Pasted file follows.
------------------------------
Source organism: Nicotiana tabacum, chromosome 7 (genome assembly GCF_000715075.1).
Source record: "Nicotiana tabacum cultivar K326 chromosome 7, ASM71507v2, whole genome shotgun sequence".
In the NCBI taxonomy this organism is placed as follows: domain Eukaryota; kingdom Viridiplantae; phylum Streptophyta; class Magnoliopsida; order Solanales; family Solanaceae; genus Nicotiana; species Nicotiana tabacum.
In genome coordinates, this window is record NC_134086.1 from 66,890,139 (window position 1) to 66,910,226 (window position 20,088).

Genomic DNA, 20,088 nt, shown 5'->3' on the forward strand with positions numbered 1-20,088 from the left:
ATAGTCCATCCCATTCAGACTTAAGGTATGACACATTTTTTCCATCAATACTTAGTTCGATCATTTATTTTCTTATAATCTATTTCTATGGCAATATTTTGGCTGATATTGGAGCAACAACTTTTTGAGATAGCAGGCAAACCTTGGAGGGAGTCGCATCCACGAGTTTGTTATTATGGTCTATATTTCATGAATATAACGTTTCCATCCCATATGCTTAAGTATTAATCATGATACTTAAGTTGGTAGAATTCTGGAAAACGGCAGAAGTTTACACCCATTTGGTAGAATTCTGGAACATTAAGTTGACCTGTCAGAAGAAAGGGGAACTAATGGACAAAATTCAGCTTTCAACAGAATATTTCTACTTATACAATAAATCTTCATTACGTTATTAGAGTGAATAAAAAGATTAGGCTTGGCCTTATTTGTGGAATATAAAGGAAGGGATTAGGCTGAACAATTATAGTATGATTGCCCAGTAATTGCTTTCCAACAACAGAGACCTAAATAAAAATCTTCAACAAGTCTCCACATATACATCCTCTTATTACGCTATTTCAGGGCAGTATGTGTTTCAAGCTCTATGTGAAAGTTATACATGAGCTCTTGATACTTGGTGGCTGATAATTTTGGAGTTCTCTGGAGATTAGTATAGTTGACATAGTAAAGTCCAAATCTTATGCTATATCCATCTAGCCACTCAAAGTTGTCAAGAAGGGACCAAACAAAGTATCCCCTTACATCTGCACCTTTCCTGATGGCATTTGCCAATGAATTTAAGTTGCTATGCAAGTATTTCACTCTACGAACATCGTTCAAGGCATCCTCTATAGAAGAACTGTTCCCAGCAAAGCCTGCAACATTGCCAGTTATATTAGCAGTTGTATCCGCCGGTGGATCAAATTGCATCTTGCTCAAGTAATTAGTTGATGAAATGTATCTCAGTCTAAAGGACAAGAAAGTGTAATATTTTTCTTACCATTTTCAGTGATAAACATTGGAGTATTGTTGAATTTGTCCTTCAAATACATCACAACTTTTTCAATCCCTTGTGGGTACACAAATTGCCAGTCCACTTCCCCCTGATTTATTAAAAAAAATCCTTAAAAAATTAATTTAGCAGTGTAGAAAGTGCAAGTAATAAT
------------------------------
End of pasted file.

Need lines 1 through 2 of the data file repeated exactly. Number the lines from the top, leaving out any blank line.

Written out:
Source organism: Nicotiana tabacum, chromosome 7 (genome assembly GCF_000715075.1).
Source record: "Nicotiana tabacum cultivar K326 chromosome 7, ASM71507v2, whole genome shotgun sequence".